The Environmental Toll of Insect Control

Dear EarthTalk: What are the health and environmental consequences of some of the methods used to control mosquitoes, ticks and other insects?

—Hunter White, Lafayette, IN

insect control. credit: Photo by Egor Kamelev from PexelsBy far the most popular form of insect repellent available to consumers in the U.S. is diethyl-meta-toluamide, known popularly as “DEET.” According to the U.S. Environmental Protection Agency (EPA), each year approximately one-third of the U.S. population uses insect repellents containing DEET, which is the active ingredient in more than 230 products, including sprays, lotions, liquids and wristbands.

But recent laboratory animal studies have found that frequent and prolonged exposure to DEET can cause neurons to die in regions of the brain that control muscle movement, learning, memory and concentration. Other studies using humans have found adverse effects ranging from skin irritation and blisters to memory loss, even seizures. Very high exposures, such as those that occur if the repellent is swallowed, have caused neurological damage in at least 18 children, three of whom died as a result. Yet despite these threats, the EPA insists that DEET products are safe as long as consumers follow the directions carefully.

Meanwhile, bug zappers—which emit ultraviolet light to draw pests—kill few if any mosquitoes, which are attracted not to light but to our body heat and the carbon dioxide we exhale. Some four million zappers are at work in the U.S., toasting nearly 71 billion insects—mostly non-target bugs—each month. The most common bugs killed are beetles, moths, flies, bees, ants and wasps, many that are themselves beneficial for insect control as well as pollination.

But while there are issues with many localized forms of pest control, most troublesome are the potential public health effects of the widespread application of “organophosphate” pesticides, such as Malathion, intended to wipe out large mosquito populations for miles around. In recent years, cities and states looking to stave off mosquito-borne maladies like West Nile Virus have undertaken large-scale mosquito control projects—often involving the use of Malathion. According to Pesticide Action Network, Malathion is chemically related to the nerve gases used in World War II. It kills by disrupting nervous system processes, and has been linked to cancer, nervous system disorders and a wide range of other maladies in humans.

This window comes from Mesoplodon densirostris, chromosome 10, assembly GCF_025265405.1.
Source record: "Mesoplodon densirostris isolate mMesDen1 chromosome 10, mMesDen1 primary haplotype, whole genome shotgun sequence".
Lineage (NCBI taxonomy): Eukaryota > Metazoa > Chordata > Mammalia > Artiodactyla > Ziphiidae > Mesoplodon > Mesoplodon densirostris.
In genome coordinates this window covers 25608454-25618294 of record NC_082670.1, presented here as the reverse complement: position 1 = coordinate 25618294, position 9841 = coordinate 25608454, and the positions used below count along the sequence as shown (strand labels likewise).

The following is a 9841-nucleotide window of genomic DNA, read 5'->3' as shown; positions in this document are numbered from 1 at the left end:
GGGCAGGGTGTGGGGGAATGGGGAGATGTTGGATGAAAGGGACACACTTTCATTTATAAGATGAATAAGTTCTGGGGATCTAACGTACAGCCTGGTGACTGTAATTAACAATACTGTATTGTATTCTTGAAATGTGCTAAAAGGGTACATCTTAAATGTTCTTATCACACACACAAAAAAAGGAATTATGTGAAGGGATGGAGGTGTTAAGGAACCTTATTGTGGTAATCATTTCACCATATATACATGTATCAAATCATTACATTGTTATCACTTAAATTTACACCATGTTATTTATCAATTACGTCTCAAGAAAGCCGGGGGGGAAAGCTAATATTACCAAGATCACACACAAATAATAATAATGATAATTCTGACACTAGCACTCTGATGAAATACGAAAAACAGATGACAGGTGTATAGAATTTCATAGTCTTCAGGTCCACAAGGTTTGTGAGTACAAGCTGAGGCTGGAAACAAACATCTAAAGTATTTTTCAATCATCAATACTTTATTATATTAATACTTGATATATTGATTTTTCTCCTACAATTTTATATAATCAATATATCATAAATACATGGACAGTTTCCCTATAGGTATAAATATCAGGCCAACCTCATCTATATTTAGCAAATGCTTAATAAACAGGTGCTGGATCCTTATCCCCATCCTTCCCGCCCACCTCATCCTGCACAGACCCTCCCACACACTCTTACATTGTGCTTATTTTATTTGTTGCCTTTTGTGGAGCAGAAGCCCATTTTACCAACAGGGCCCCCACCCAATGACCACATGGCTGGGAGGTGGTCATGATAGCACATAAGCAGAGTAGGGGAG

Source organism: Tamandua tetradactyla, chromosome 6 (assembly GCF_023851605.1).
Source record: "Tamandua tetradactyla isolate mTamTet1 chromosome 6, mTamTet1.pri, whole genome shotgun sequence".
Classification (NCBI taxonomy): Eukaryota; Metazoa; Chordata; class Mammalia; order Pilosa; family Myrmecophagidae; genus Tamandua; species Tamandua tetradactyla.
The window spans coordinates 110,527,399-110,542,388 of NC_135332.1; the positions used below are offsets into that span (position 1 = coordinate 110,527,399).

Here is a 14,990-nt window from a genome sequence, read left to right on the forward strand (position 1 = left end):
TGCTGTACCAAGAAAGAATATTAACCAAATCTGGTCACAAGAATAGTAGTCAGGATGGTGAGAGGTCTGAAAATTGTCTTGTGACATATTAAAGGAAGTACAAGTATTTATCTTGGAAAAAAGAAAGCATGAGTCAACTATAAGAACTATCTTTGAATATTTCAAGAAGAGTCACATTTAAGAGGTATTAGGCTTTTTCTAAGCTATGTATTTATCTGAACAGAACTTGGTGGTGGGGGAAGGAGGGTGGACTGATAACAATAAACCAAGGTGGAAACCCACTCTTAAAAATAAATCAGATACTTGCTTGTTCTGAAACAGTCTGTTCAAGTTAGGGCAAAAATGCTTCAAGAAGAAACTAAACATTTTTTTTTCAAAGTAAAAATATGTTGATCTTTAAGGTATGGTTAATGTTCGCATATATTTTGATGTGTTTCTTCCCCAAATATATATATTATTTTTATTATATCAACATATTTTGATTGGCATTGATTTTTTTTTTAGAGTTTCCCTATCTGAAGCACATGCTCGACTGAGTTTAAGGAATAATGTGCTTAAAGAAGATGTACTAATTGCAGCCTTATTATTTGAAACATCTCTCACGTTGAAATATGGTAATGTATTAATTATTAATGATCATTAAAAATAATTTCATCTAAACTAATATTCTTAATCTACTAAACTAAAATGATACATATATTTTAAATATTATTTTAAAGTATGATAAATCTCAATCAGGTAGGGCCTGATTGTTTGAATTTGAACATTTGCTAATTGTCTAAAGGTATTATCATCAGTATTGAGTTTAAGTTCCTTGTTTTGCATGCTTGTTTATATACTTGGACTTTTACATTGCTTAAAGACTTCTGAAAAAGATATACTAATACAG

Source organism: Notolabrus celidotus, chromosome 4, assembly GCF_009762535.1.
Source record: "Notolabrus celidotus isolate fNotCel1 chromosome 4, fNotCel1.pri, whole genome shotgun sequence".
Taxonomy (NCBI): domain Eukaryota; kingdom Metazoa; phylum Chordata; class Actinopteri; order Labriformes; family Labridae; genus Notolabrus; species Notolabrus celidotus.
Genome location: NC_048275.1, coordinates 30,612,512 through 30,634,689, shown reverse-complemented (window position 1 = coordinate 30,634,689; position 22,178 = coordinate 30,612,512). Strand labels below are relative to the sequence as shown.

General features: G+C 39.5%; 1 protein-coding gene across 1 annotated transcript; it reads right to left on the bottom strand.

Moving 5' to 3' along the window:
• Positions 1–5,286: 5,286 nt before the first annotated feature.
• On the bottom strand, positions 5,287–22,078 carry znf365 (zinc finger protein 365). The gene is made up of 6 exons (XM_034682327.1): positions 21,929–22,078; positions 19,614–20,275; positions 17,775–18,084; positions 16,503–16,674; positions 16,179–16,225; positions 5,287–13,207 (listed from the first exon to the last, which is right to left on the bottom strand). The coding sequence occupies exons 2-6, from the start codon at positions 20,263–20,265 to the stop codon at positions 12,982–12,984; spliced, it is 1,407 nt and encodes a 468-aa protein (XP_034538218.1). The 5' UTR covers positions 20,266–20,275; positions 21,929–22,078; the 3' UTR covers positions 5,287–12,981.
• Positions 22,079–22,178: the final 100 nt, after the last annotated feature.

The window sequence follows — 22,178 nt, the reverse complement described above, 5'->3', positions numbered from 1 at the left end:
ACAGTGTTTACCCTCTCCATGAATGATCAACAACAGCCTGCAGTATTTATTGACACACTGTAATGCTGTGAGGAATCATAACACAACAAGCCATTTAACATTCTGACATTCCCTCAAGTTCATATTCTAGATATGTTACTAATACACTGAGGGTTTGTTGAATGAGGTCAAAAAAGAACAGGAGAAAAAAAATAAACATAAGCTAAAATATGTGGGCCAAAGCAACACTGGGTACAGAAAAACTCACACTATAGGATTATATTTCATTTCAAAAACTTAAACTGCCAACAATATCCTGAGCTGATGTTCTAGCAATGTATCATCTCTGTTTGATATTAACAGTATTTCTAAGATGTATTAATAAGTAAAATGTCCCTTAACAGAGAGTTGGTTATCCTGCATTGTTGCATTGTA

One environmentally friendly alternative mosquito control method is Bacillus thuringiensis israelensis (BTI), a bacterium that can be applied to mosquito breeding grounds, usually in places where standing water collects. BTI is a naturally occurring organism that targets only the larvae of insects, and as a result poses no health threat to humans or wildlife. Some hardware stores stock BTI-infused mosquito “dunks” which are activated when wet. Another somewhat more costly option is the Mosquito Magnet, a trap that attracts mosquitoes by emitting an irresistible combination of carbon dioxide, heat and moisture. But perhaps the safest way to avoid bug bites is to don the always-dapper combination of a long-sleeved shirt, long pants, ankle socks and a wide-brimmed hat.